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UBC Theses and Dissertations

The significance of some insular characteristics in birds Grant, Peter R.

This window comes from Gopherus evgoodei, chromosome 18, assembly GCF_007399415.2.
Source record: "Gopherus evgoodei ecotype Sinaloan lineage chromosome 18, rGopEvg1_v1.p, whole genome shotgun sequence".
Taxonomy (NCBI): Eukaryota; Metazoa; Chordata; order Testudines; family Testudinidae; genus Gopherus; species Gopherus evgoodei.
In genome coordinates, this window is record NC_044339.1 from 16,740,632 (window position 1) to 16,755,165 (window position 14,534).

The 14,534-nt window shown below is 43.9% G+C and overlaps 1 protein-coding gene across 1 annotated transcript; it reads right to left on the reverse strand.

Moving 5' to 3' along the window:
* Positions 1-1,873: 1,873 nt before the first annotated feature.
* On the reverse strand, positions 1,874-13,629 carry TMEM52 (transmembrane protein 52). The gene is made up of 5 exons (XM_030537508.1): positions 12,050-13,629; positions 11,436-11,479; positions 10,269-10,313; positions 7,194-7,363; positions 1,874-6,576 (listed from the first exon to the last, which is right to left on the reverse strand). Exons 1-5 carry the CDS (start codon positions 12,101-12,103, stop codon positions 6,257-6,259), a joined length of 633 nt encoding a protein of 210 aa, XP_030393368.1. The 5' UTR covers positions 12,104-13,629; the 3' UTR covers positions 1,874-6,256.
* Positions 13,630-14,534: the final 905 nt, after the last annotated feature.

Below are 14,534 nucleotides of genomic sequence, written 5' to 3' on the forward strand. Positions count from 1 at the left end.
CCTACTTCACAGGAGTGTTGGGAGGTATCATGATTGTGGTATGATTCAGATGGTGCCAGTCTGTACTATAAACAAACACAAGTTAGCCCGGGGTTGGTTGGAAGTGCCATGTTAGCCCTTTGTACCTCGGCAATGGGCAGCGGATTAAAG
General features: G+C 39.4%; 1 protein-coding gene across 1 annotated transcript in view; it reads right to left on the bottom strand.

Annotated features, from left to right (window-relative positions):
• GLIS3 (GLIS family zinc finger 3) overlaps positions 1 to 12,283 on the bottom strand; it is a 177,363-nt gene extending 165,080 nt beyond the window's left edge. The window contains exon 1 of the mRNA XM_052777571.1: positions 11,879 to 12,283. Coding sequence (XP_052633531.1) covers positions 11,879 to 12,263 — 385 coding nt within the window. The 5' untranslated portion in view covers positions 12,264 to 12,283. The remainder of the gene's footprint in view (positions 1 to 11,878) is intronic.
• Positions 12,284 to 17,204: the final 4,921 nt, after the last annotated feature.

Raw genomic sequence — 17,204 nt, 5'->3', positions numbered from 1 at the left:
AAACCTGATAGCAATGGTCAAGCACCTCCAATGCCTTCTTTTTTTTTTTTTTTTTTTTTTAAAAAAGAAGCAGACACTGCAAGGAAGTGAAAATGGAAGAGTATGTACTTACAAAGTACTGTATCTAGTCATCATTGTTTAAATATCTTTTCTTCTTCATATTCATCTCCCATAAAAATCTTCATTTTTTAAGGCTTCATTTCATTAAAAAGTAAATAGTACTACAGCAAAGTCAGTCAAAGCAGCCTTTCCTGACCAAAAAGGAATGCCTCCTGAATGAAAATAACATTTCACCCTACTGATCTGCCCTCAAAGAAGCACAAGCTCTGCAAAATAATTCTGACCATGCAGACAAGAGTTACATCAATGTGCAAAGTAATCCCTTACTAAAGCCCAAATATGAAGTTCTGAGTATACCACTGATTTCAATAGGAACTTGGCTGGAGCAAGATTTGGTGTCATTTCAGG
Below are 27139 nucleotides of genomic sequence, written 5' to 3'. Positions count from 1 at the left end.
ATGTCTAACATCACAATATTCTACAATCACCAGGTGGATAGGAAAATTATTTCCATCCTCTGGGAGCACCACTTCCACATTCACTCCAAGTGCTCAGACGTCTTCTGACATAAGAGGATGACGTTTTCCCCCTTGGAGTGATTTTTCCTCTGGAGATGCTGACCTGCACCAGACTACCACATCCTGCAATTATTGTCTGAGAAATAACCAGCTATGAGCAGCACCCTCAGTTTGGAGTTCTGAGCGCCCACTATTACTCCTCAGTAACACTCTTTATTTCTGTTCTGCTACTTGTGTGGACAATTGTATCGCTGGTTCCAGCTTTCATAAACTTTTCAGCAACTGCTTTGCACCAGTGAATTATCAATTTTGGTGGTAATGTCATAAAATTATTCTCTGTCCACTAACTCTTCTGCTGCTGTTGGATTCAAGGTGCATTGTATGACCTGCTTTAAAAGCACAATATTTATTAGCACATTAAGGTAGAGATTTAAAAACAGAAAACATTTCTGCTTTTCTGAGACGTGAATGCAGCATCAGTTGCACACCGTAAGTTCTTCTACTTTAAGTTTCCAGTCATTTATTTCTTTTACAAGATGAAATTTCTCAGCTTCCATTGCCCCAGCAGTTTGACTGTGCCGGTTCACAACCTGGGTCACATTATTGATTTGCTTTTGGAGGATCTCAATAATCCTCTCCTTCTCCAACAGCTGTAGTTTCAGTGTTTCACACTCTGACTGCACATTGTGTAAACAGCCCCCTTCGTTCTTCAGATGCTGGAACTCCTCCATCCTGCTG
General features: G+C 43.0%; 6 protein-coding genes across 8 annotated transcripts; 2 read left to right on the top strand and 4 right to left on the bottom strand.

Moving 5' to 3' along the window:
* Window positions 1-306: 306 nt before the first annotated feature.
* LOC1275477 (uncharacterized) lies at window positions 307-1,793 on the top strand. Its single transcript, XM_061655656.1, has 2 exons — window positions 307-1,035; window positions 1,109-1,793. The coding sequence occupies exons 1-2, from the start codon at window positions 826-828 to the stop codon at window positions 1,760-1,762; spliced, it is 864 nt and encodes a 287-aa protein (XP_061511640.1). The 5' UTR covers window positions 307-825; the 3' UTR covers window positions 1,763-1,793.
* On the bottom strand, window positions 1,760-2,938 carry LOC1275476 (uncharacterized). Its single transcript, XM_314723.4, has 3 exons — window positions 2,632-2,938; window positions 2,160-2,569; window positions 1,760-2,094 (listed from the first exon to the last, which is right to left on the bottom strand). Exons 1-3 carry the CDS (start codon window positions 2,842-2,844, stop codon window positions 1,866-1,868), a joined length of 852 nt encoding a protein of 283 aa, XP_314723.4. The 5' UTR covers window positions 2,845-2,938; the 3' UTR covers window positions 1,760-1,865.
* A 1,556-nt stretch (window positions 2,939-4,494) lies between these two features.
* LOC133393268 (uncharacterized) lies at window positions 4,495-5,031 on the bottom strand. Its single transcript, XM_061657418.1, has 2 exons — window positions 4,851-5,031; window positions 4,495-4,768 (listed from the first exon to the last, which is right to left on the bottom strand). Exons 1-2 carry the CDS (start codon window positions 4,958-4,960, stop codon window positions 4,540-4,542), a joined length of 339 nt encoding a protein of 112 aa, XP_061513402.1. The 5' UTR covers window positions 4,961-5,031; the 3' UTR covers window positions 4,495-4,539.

The reported tendency for island birds to possess larger wings and bills than their mainland counterparts, was investigated by a study of the passerine birds of the Tres Marias Islands, Mexico. It was found that several species showed this bill trend, but that a tendency for birds to possess larger wings was less apparent; an unexpected tendency for the tarsus of island birds to be large was also demonstrated. On The other hand, there is no apparent tendency for the body-size of island birds to be larger than that of their mainland counterparts. The bill and tarsus characteristics of the Tres Marias birds are also shown by many other passerine birds in islands situations elsewhere in Mexico and North America. The differences in dimensions between mainland and Tres Marias birds cannot be explained as adaptations to different climatic conditions (Allen’s rule). Observations of feeding behaviour and analysis of gizzard contents of collected specimens reveal that some island species have a diet which is different from that of their mainland counterparts and that their use of perches is different too. This suggests that the bill and tarsus are used differently in the two regions. It is postulated that large bill and tarsus are adaptations to a greater exploitation of the environment. Differences inhabit at between the mainland and islands do not account for differences in feeding behaviour, but the relative paucity of specie on the islands offers and explanation. It suggests that there is some more environment available for exploitation to each of those present on the islands that to those on the mainland, assuming that there are approximately equal resources in the two regions. There is additional indirect evidence to suggest that the absence of several species has important effects upon those present. Island birds tend to be more drab in plumage that mainland birds on the Tres Marias and elsewhere and at least one species on the Tres Marias has reduced vocal repertoire. In view of the value of distinctive plumage and song as specific recognition characteristics the futures displayed by the Tres Marias birds may be attributed to the absence of systematically closely-related species. At least one species nests considerably lower in the vegetation On the Tres Marias Islands than on the mainland, which may be due to the relative absence of predators on the islands. There is evidence to suggest that the ecological conditions which have permitted the evolution of bill and tarsus characteristics in island birds, have permitted the evolution of large body-size in island rodents also. If this is true, then it is possible that the recorded tendency for animals to become larger in the course of evolution is related to an increase in the amount of environment available for exploitation.

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